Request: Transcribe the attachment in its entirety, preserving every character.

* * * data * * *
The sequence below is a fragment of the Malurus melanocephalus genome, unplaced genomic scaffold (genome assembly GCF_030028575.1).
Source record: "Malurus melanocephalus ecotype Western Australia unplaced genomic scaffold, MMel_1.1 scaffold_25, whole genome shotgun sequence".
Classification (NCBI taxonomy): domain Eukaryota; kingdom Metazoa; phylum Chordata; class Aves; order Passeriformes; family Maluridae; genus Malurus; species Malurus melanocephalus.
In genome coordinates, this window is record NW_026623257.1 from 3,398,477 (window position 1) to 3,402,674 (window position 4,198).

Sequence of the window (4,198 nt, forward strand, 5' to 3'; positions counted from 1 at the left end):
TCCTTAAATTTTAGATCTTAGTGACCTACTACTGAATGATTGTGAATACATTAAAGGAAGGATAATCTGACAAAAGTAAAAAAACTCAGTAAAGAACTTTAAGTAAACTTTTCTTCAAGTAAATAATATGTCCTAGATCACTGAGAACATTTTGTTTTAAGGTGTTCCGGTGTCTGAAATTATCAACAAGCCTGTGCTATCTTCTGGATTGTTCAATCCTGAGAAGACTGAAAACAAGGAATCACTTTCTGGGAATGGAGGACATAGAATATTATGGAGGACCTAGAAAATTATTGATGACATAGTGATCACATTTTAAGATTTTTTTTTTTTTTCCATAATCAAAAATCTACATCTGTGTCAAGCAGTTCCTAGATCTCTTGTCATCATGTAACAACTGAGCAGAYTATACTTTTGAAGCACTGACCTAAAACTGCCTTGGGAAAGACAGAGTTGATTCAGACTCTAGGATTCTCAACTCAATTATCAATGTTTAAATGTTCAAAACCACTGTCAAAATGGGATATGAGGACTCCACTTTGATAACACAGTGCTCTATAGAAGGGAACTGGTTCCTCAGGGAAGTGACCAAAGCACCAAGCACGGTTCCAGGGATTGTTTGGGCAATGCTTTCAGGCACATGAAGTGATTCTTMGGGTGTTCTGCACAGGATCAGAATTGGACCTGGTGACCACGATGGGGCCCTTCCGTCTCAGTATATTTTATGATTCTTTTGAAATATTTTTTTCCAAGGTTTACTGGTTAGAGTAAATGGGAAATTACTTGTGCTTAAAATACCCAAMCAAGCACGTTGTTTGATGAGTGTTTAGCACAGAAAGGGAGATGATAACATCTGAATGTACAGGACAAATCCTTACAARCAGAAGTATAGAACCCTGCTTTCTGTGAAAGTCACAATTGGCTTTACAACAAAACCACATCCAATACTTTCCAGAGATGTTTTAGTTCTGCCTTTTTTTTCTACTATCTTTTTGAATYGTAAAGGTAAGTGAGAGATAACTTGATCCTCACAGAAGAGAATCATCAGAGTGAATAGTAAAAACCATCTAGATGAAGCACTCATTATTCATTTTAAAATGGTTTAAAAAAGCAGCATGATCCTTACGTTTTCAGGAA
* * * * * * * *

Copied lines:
The sequence below is a fragment of the Malurus melanocephalus genome, unplaced genomic scaffold (genome assembly GCF_030028575.1).
Source record: "Malurus melanocephalus ecotype Western Australia unplaced genomic scaffold, MMel_1.1 scaffold_25, whole genome shotgun sequence".
Classification (NCBI taxonomy): domain Eukaryota; kingdom Metazoa; phylum Chordata; class Aves; order Passeriformes; family Maluridae; genus Malurus; species Malurus melanocephalus.
In genome coordinates, this window is record NW_026623257.1 from 3,398,477 (window position 1) to 3,402,674 (window position 4,198).

Sequence of the window (4,198 nt, forward strand, 5' to 3'; positions counted from 1 at the left end):
TCCTTAAATTTTAGATCTTAGTGACCTACTACTGAATGATTGTGAATACATTAAAGGAAGGATAATCTGACAAAAGTAAAAAAACTCAGTAAAGAACTTTAAGTAAACTTTTCTTCAAGTAAATAATATGTCCTAGATCACTGAGAACATTTTGTTTTAAGGTGTTCCGGTGTCTGAAATTATCAACAAGCCTGTGCTATCTTCTGGATTGTTCAATCCTGAGAAGACTGAAAACAAGGAATCACTTTCTGGGAATGGAGGACATAGAATATTATGGAGGACCTAGAAAATTATTGATGACATAGTGATCACATTTTAAGATTTTTTTTTTTTTTCCATAATCAAAAATCTACATCTGTGTCAAGCAGTTCCTAGATCTCTTGTCATCATGTAACAACTGAGCAGAYTATACTTTTGAAGCACTGACCTAAAACTGCCTTGGGAAAGACAGAGTTGATTCAGACTCTAGGATTCTCAACTCAATTATCAATGTTTAAATGTTCAAAACCACTGTCAAAATGGGATATGAGGACTCCACTTTGATAACACAGTGCTCTATAGAAGGGAACTGGTTCCTCAGGGAAGTGACCAAAGCACCAAGCACGGTTCCAGGGATTGTTTGGGCAATGCTTTCAGGCACATGAAGTGATTCTTMGGGTGTTCTGCACAGGATCAGAATTGGACCTGGTGACCACGATGGGGCCCTTCCGTCTCAGTATATTTTATGATTCTTTTGAAATATTTTTTTCCAAGGTTTACTGGTTAGAGTAAATGGGAAATTACTTGTGCTTAAAATACCCAAMCAAGCACGTTGTTTGATGAGTGTTTAGCACAGAAAGGGAGATGATAACATCTGAATGTACAGGACAAATCCTTACAARCAGAAGTATAGAACCCTGCTTTCTGTGAAAGTCACAATTGGCTTTACAACAAAACCACATCCAATACTTTCCAGAGATGTTTTAGTTCTGCCTTTTTTTTCTACTATCTTTTTGAATYGTAAAGGTAAGTGAGAGATAACTTGATCCTCACAGAAGAGAATCATCAGAGTGAATAGTAAAAACCATCTAGATGAAGCACTCATTATTCATTTTAAAATGGTTTAAAAAAGCAGCATGATCCTTACGTTTTCAGGAA